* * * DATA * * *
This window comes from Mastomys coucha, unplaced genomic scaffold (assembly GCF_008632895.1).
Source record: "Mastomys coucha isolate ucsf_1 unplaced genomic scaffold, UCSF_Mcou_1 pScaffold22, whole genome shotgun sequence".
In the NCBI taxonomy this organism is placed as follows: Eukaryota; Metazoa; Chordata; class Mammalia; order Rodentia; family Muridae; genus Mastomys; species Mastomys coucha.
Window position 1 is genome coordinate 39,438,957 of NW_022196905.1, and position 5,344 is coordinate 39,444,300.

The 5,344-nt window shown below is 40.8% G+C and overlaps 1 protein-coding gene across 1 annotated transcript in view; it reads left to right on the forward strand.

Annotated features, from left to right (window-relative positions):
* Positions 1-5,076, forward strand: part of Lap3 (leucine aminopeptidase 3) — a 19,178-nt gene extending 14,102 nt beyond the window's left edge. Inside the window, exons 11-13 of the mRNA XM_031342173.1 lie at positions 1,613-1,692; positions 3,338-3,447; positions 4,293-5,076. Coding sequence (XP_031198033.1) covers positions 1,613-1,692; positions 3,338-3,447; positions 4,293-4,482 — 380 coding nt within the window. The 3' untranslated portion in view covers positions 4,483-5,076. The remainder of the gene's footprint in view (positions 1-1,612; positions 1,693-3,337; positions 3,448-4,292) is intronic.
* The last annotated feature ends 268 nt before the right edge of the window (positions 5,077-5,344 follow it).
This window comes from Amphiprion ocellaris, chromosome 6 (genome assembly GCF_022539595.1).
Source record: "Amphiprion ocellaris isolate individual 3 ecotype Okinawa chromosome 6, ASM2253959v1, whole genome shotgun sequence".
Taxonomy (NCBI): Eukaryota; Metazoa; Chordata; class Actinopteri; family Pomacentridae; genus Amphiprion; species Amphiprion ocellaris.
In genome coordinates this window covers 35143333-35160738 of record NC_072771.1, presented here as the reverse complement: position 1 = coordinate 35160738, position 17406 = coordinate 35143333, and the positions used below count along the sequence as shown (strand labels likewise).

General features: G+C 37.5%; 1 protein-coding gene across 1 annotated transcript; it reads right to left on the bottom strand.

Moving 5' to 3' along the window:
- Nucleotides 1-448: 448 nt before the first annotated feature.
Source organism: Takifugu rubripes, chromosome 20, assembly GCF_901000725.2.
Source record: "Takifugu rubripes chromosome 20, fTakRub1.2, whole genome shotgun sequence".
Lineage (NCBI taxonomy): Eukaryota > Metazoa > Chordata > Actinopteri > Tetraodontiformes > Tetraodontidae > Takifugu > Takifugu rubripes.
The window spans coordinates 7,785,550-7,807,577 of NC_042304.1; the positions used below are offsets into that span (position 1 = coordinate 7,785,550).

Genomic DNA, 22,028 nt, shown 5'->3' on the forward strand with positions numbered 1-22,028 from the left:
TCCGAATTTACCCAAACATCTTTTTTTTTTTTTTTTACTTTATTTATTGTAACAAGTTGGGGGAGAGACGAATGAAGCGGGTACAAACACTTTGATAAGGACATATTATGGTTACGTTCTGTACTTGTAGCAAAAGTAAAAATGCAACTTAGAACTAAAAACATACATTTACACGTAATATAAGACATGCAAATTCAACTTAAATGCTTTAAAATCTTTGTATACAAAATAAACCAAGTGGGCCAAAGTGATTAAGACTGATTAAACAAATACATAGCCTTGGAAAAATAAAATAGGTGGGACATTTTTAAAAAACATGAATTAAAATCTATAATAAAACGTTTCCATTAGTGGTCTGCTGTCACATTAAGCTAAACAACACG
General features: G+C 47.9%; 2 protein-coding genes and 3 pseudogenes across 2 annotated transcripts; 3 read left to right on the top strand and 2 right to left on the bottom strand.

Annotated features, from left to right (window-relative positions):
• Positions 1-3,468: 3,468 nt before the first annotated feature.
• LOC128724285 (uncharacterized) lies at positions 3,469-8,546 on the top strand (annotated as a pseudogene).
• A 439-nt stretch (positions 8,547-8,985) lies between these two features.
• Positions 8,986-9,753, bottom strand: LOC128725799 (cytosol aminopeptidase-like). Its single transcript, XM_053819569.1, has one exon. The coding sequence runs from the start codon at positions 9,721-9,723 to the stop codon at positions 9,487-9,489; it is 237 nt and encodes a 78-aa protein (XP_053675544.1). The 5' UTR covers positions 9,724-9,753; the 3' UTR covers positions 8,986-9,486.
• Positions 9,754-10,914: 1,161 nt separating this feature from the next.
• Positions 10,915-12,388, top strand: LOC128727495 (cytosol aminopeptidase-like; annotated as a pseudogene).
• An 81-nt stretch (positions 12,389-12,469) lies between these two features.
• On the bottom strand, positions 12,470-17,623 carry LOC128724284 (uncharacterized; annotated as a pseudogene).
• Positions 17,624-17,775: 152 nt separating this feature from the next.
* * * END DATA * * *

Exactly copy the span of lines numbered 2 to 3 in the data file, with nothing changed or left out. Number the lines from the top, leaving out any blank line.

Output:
Source record: "Mastomys coucha isolate ucsf_1 unplaced genomic scaffold, UCSF_Mcou_1 pScaffold22, whole genome shotgun sequence".
In the NCBI taxonomy this organism is placed as follows: Eukaryota; Metazoa; Chordata; class Mammalia; order Rodentia; family Muridae; genus Mastomys; species Mastomys coucha.